The enemy exposed, a pitched battle ensued. For two weeks, they were at each other’s throats. In Jilly’s corner was the full weight of the medical industrial complex. To be honest, not an encouraging thought considering the bladder rat had millions of years of natural selection as well as the element of surprise on its side. All of the early battles went to the bladder rat. Only after a stiff working-over by another high tech gadget, a sonic blaster of sorts, did evidence begin to show up in the collection device provided by the nurse. This “collection device” consisted of a thimble-sized funnel with a strainer fixed to one end. A miracle of modern engineering, this little wonder did an excellent job of distributing urine evenly throughout the bathroom and all over Jilly.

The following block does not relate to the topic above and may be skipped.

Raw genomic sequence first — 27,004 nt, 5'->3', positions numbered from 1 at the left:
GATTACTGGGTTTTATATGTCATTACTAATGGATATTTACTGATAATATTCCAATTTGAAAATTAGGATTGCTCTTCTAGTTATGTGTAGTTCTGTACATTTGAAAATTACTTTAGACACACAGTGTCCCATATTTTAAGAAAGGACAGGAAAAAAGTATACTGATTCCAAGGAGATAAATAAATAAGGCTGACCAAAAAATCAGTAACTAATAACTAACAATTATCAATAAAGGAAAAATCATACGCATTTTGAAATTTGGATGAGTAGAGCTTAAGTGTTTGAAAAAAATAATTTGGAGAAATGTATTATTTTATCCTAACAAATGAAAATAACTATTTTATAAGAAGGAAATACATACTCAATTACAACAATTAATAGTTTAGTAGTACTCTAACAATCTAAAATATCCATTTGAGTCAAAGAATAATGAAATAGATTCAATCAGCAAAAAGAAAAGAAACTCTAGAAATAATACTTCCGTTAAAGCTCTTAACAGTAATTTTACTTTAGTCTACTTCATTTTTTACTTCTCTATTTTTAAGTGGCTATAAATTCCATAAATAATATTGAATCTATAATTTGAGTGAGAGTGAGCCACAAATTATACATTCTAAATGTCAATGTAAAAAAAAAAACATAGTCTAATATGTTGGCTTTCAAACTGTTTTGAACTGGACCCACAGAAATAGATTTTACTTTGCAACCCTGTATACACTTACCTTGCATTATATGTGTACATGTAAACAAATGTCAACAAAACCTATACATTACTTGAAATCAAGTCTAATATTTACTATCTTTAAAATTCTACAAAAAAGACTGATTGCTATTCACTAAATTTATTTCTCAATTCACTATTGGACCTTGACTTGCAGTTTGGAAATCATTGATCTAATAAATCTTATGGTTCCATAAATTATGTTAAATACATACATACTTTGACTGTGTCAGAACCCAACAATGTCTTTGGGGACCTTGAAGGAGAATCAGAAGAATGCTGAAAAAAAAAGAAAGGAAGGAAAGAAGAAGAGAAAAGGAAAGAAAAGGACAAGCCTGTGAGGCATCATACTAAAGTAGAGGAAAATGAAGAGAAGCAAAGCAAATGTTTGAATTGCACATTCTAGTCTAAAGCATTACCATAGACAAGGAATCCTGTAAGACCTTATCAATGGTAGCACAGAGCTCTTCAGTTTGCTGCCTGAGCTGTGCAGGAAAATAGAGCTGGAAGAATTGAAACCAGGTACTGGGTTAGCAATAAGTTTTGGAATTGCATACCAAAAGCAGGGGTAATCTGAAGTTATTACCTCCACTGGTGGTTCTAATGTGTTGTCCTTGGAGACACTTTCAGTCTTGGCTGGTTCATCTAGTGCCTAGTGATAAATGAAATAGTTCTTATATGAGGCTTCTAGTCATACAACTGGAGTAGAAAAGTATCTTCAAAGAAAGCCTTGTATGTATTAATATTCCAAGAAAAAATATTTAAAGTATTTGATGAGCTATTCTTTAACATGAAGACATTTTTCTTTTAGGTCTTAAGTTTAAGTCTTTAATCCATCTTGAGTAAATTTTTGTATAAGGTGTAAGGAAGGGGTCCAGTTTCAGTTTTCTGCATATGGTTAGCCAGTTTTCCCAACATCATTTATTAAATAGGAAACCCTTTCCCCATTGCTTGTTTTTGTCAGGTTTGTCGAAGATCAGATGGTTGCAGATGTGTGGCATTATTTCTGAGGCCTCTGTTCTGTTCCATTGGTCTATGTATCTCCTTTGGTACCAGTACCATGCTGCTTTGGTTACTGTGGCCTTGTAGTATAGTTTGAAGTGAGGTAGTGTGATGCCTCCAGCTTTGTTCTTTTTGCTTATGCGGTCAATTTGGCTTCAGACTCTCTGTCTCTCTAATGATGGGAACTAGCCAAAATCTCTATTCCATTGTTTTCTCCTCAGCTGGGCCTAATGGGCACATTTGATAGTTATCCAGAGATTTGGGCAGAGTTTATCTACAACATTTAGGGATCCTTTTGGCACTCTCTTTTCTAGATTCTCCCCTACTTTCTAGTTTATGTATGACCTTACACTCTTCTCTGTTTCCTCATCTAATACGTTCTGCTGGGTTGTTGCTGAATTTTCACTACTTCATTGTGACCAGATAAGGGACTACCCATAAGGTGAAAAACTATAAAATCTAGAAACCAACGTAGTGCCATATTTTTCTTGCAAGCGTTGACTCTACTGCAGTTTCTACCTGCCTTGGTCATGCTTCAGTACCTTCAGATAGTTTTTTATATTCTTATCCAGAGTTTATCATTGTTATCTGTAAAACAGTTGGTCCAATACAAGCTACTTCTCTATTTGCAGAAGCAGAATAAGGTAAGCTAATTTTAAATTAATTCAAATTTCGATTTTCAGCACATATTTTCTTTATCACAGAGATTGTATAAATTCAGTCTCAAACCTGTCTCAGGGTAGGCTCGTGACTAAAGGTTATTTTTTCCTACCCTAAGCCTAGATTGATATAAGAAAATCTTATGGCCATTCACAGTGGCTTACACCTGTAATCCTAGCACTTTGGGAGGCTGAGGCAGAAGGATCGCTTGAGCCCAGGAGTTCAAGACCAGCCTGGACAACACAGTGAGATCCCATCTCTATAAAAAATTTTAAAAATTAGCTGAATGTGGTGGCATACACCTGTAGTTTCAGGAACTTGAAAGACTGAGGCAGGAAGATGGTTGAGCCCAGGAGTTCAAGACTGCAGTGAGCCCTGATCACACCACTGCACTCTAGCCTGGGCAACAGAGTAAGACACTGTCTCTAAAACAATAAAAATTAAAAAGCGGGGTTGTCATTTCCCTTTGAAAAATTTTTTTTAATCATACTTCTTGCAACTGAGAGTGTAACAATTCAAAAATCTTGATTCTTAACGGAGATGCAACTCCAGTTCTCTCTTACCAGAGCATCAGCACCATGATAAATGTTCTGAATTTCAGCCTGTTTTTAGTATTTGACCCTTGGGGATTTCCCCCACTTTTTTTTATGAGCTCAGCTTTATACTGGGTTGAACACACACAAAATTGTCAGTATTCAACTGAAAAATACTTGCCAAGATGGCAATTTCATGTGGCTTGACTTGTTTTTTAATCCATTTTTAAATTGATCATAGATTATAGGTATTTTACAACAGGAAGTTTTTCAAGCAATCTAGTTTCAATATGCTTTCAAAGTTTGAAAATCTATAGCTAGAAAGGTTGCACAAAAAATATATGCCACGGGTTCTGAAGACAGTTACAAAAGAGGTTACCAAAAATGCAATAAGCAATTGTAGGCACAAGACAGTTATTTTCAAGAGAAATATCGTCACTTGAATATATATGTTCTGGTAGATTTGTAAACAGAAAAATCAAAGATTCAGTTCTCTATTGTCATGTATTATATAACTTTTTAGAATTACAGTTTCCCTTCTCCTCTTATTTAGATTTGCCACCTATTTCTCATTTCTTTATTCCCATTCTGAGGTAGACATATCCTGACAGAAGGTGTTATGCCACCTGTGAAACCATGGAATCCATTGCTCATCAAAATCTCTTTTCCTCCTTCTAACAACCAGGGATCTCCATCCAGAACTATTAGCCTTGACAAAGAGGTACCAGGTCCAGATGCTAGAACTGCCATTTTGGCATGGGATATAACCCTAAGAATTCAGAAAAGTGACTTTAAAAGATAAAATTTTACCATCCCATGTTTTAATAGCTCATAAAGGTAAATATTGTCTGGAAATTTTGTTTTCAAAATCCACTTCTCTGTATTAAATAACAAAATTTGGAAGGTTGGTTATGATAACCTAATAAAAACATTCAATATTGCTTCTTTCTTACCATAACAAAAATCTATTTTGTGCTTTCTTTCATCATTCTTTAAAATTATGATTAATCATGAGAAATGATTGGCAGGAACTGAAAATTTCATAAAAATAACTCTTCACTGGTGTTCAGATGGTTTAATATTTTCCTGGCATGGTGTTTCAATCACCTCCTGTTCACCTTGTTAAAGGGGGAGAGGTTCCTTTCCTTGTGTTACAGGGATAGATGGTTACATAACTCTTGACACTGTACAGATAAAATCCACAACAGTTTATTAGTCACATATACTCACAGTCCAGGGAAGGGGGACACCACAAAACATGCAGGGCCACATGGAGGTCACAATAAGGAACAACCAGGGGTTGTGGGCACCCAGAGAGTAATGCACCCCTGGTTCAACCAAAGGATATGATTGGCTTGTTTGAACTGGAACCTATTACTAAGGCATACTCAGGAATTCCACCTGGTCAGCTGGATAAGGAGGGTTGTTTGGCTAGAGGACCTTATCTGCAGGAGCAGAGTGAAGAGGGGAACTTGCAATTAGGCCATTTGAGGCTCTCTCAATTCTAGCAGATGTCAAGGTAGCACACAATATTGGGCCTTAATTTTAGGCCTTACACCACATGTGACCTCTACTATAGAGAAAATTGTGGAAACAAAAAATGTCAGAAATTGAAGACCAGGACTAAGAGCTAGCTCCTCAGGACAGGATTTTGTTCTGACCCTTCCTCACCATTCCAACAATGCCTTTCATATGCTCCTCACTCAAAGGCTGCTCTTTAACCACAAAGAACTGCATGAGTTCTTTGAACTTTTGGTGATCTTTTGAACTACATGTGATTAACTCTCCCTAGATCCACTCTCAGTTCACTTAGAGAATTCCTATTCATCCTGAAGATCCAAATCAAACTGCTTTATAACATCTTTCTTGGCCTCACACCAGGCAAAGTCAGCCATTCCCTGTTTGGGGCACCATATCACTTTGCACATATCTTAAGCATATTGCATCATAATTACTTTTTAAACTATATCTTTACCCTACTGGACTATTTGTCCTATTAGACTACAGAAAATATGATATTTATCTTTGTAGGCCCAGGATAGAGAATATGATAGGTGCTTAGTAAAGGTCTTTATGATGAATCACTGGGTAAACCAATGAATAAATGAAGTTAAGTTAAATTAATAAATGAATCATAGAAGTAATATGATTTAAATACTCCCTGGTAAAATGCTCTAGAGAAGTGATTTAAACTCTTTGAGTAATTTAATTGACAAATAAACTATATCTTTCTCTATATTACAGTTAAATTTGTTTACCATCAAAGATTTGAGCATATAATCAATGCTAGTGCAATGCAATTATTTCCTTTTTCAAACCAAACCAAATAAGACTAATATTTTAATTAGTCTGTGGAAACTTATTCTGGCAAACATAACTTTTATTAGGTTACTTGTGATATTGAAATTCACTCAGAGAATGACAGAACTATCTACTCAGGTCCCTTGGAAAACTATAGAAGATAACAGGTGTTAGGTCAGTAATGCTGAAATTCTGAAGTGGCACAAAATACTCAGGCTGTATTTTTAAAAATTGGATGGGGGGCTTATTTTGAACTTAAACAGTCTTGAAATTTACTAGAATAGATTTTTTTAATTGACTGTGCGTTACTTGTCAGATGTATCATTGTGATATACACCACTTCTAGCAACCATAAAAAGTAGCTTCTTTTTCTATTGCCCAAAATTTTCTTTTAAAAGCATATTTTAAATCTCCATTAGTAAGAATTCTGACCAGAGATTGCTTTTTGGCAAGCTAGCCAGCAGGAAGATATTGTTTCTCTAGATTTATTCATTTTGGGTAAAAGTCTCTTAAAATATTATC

---------------Artist rendition of bladder rat---------------

After several days of passing small fragments and jagged shards, the big-daddy bladder rat telegraphed its eminent arrival. With a peristaltic heave of biblical might, the dirty bastard gouged its way through the last few inches of Jilly’s urethra and landed unceremoniously in the thimble.
Introductions are in order. Blog Reader, this is Bladder Rat. Bladder Rat, this is Blog Reader.

---------------Jilly's actual bladder rat (kidney stone)---------------

If not for doctor's orders to the contrary, a flick of the little chrome lever could easily have sent the little shit to a permanent home in the city’s wastewater treatment facilities. Cooler heads prevailed and the rat is now on display in the “Stone Room” from 8:00am to 5:00pm Monday through Friday.


Blogger Bazza said...

I'm glad the outcome was (relatively) good. Isn't it amazing how we always take good health for granted until the instant in which our bodies let us down. They always let us down.